Michael Pachter, infamous crystal-ball-gazer of the video game industry, had plenty to say at the Game Monetization Summit, and none of it was very nice.
Pachter didn’t hold back, laying down his candid and current assessments as well as predictions for the future.
“We’re going to see non-traditional forms of gaming proliferate, as they have been for the last ten years,” said Pachter. He backed up this statement with a lot of numbers showing the growth of digital sales alongside the decline of regular packaged games. He proceeded to predict, “I think probably within three years every game made will be offered as a digital download.”
However, he did also note that “overall, the game industry is really healthy.”
For those on the fence about whether or not to buy into Nintendo’s Wii U – Pachter had some not so encouraging words for the newly launched console.
“I think you’re going to see now with the Wii U, notwithstanding its early launch support, nobody’s going to support it,” Pachter claimed. “I don’t think we’re going to see every game on the Wii U next year. I think when next-gen consoles come out they’re going to be better than the Wii U. Call of Duty is amazing on the Wii U this year. The problem with playing Call of Duty online is it’s a community and if there’s only four people playing it on the Wii U it’s no fun. Nobody in their right mind would buy a Wii U and say ‘I’m going to play Call of Duty.’ That’s like saying ‘I gave up Facebook, and it’s Google+ now’.”
Pachter was a lot more optimistic about next-gen offerings from Sony and Microsoft however.
“Next-generation consoles are going to have big hard drives, they’re also going to have disc drives,” predicted Pachter. “I would guess that the PS4 and the Xbox 720 will have 2 TB hard drives. That pretty much means you can download anything you want and never get rid of anything. You’ll have room for a couple of hundred games, no problem.”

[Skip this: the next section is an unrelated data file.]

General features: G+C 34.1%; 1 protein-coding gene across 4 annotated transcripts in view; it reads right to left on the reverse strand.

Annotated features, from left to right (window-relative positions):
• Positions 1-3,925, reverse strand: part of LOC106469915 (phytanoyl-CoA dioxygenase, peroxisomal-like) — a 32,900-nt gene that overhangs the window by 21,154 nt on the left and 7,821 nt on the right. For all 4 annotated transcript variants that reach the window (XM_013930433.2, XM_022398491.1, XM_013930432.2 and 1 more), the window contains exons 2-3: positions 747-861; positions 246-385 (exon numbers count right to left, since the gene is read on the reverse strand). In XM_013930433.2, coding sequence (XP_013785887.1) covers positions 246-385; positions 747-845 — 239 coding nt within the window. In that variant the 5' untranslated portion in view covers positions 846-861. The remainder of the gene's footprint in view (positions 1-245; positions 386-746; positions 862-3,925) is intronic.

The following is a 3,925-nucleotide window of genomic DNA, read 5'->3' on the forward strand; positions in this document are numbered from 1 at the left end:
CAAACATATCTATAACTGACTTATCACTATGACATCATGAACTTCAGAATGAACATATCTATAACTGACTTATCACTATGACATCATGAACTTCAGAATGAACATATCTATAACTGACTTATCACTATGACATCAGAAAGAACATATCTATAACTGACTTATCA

And perhaps his most controversial analysis was on Call of Duty, which he called a “failure” – an interesting outlook on a game which has made over a billion dollars in two weeks.
“I know the game sells billions of dollars. Activision did a bad thing with Call of Duty from a profit perspective. They trained gamers that you can buy a game and play it all year, ten hours a week, forever, and you never have to pay again. You just wait for the next Call of Duty. I promise you there are plenty of people, numbering in the millions, who play one game, which is Call of Duty, and they never stop. That’s just like the people who play World of Warcraft and never stop, yet the World of Warcraft guys are paying $180 a year, and the Call of Duty guys are paying $60. So who’s got a better model? This multiplayer thing being free was a mistake. I don’t think anybody ever envisioned it would be this big. It’s a mistake because it keeps those people from buying and playing other games.”
Pachter then set his sights on Zynga, the onetime social gaming giant that has been on a steep decline for the last year.
“Zynga lacked profitability. I have never seen anything like this; like watching a train wreck. The darling of Wall Street, the best company ever, in the course of about two months became the worst company ever, completely hated by Wall Street. Zynga launched at $10, rose to $15, and sank to $2. They have $2 per share in cash. The equity value, the value of the business, is 25 cents per share. The company was worth $12 billion, down to $250 million; that’s how far it dropped.”
Finally, Pachter had some bleak words for Nintendo’s future. “I think Nintendo becomes completely irrelevant,” Pachter claimed. “They have their niche, Nintendo’s first-party content is great content, and hardcore people will keep buying their consoles, but they’re not going to only play with Nintendo consoles.”
What do you think of Pachter’s analysis? Hard-hitting wisdom or sensationalist hot air? Tell us your views in the comments.
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